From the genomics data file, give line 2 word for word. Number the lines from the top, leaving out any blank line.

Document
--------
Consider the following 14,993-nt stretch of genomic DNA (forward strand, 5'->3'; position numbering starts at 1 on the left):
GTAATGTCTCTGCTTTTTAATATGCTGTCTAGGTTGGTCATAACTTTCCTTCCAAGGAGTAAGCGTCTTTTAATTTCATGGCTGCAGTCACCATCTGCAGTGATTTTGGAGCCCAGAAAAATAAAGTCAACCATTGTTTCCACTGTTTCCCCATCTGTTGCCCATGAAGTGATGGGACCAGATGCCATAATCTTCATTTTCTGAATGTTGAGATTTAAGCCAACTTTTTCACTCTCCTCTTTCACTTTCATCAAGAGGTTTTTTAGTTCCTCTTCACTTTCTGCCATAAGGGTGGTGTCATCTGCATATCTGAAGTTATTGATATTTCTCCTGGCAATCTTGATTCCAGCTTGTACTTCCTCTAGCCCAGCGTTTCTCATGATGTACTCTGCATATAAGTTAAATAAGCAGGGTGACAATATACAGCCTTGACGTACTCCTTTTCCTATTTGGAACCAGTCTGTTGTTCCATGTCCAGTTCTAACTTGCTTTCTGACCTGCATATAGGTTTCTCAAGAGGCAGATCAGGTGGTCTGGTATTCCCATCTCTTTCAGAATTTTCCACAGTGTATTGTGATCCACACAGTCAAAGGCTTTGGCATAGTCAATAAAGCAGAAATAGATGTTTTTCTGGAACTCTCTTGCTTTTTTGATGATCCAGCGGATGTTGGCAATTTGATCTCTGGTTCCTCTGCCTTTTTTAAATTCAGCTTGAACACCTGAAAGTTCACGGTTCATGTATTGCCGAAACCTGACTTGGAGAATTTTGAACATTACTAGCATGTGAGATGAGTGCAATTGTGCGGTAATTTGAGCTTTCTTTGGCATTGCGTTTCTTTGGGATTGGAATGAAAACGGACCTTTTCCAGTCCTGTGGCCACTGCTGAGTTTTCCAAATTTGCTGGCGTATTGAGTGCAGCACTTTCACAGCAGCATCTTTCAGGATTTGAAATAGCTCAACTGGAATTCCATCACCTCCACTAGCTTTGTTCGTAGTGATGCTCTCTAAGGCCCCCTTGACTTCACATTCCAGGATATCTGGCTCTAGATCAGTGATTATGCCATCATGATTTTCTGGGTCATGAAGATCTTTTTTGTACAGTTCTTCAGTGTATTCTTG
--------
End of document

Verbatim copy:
GTAATGTCTCTGCTTTTTAATATGCTGTCTAGGTTGGTCATAACTTTCCTTCCAAGGAGTAAGCGTCTTTTAATTTCATGGCTGCAGTCACCATCTGCAGTGATTTTGGAGCCCAGAAAAATAAAGTCAACCATTGTTTCCACTGTTTCCCCATCTGTTGCCCATGAAGTGATGGGACCAGATGCCATAATCTTCATTTTCTGAATGTTGAGATTTAAGCCAACTTTTTCACTCTCCTCTTTCACTTTCATCAAGAGGTTTTTTAGTTCCTCTTCACTTTCTGCCATAAGGGTGGTGTCATCTGCATATCTGAAGTTATTGATATTTCTCCTGGCAATCTTGATTCCAGCTTGTACTTCCTCTAGCCCAGCGTTTCTCATGATGTACTCTGCATATAAGTTAAATAAGCAGGGTGACAATATACAGCCTTGACGTACTCCTTTTCCTATTTGGAACCAGTCTGTTGTTCCATGTCCAGTTCTAACTTGCTTTCTGACCTGCATATAGGTTTCTCAAGAGGCAGATCAGGTGGTCTGGTATTCCCATCTCTTTCAGAATTTTCCACAGTGTATTGTGATCCACACAGTCAAAGGCTTTGGCATAGTCAATAAAGCAGAAATAGATGTTTTTCTGGAACTCTCTTGCTTTTTTGATGATCCAGCGGATGTTGGCAATTTGATCTCTGGTTCCTCTGCCTTTTTTAAATTCAGCTTGAACACCTGAAAGTTCACGGTTCATGTATTGCCGAAACCTGACTTGGAGAATTTTGAACATTACTAGCATGTGAGATGAGTGCAATTGTGCGGTAATTTGAGCTTTCTTTGGCATTGCGTTTCTTTGGGATTGGAATGAAAACGGACCTTTTCCAGTCCTGTGGCCACTGCTGAGTTTTCCAAATTTGCTGGCGTATTGAGTGCAGCACTTTCACAGCAGCATCTTTCAGGATTTGAAATAGCTCAACTGGAATTCCATCACCTCCACTAGCTTTGTTCGTAGTGATGCTCTCTAAGGCCCCCTTGACTTCACATTCCAGGATATCTGGCTCTAGATCAGTGATTATGCCATCATGATTTTCTGGGTCATGAAGATCTTTTTTGTACAGTTCTTCAGTGTATTCTTG